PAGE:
Together we can shape the social business sector
Social enterprises can take various organisational forms, ranging from ‘hybrid models’ in which social entrepreneurship is adopted as one of various strategies to achieve social change whilst simultaneously incorporating other funding streams in the model; to a full-fledged, ‘purer’ social enterprise that manages to pursue social change in a financially sustainable manner through income generation; and commercial enterprises that are profit-driven and business-minded, but are able to integrate social objectives into their works and aim to function ethically. In the Netherlands, various NGOs have adopted a social entrepreneurial approach; businesses have begun to see the value of embedding social value orientation into their business models as a strategic choice; and social entrepreneurship as a whole is on the rise. Through the exchange, knowledge brokering and joint learning were able to take place and have made room for cross-cultural collaborative thinking and coordination of efforts. More practically, Context and Move have learned how to stimulate the emergence of a social enterprise sector, how to position (or not position) an organisation or business on the continuum from business to charity, and how to take into account contextual factors in developing and managing a healthy social enterprise. These lessons can be used at both the conceptual and the practical level, and thus contributing to the organisational capacity of the participating organisations.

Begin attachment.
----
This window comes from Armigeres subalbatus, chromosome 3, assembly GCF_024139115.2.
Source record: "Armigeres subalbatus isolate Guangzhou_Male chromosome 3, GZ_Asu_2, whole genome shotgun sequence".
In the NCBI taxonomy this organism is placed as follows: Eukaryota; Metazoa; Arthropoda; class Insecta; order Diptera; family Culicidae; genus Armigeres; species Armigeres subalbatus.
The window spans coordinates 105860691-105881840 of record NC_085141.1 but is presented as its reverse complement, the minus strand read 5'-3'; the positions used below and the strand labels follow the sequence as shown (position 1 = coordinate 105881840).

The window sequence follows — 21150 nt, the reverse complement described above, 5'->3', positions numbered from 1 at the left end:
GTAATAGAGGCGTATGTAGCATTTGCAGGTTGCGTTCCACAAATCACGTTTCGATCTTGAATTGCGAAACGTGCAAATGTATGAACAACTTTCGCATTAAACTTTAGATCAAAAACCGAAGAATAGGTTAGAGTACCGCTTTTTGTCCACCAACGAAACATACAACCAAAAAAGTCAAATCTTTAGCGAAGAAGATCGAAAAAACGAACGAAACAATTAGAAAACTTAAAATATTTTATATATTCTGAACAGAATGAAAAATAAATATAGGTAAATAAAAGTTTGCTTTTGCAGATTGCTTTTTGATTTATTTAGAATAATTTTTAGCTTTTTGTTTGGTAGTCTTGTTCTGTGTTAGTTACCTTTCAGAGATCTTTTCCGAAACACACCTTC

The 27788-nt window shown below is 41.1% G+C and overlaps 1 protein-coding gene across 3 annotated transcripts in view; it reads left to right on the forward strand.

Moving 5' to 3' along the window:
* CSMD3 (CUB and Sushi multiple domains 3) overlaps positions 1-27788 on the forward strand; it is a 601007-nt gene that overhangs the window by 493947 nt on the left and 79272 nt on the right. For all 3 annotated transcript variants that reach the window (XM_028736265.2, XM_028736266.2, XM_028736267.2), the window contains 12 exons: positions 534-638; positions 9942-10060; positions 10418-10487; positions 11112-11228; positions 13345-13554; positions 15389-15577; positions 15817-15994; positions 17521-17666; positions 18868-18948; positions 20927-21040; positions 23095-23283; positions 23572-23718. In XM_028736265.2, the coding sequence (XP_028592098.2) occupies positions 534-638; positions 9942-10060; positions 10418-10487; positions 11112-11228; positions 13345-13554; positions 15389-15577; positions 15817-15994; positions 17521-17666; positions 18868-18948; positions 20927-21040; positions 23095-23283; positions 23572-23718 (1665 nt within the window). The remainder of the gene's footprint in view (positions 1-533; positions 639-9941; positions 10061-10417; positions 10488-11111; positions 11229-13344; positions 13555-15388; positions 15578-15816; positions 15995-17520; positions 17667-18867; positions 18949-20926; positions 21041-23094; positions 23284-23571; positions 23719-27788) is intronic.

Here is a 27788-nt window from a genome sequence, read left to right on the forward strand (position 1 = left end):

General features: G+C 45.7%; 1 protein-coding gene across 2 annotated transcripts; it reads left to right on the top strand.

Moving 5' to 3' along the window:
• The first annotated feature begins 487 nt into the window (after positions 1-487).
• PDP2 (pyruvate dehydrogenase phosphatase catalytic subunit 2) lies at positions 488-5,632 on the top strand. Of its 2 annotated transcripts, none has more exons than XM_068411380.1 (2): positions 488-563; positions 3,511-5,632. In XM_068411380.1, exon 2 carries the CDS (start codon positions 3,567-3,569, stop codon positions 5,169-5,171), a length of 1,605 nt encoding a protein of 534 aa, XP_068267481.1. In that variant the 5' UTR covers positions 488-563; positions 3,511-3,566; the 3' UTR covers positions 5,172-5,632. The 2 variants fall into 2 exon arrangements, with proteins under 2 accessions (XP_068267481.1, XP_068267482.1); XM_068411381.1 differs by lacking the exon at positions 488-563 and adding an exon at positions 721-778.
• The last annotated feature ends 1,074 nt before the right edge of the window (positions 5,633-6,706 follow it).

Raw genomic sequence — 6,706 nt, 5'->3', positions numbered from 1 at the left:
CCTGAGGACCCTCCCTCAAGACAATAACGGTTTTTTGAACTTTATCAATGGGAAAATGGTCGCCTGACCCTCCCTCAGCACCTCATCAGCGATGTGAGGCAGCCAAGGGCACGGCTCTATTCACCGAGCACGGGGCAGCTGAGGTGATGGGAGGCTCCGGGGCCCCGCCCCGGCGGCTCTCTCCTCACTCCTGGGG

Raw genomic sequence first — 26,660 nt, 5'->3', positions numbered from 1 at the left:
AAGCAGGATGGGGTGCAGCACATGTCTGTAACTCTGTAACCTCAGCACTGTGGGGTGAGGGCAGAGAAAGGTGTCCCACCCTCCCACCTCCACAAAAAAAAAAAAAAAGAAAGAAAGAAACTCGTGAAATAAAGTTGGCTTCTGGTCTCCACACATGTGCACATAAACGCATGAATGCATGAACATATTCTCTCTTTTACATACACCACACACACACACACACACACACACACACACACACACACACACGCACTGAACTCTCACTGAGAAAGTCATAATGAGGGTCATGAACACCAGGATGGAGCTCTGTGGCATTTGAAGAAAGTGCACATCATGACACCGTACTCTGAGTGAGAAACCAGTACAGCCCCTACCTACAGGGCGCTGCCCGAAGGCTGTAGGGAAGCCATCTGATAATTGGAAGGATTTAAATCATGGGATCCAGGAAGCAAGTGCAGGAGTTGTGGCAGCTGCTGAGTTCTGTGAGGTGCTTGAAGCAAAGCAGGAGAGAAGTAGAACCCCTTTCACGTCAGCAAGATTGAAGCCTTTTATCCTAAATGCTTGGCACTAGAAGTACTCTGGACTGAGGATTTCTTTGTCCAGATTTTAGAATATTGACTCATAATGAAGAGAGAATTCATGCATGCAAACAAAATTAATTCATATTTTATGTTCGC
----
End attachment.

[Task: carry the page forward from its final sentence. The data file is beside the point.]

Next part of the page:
Context, international cooperation (Utrecht, the Netherlands), founded in 1998, is a development organisation that functions as a social business: pursuing a development agenda in a business-like manner. Context staff members are innovators who use business principles in their pursuit of achieving fundamental social change. Context is convinced that an entrepreneurial approach and the enhancement of learning potential of people is a crucial force to create social change and a more just and equitable society. The organisation works at an intersection between the corporate sector, not-for-profit and government; the domains of policy, academia and development practice. Context services include: hands-on support to social entrepreneurs; practice-based research, including collaborative action research and exploratory research; training & coaching; organising learning trajectories; conducting evaluations or assisting self-evaluation; facilitation of organisational change processes; organising seminars, workshops and lectures; publishing reports, journals and books, including working papers, known as Contextuals. Context works on a number of strongly interconnected thematic areas, like social business, civic engagement, new methodologies for measurement and learning, global citizenship and capacity development. Underlying these themes is the desire to contribute to innovative approaches to development.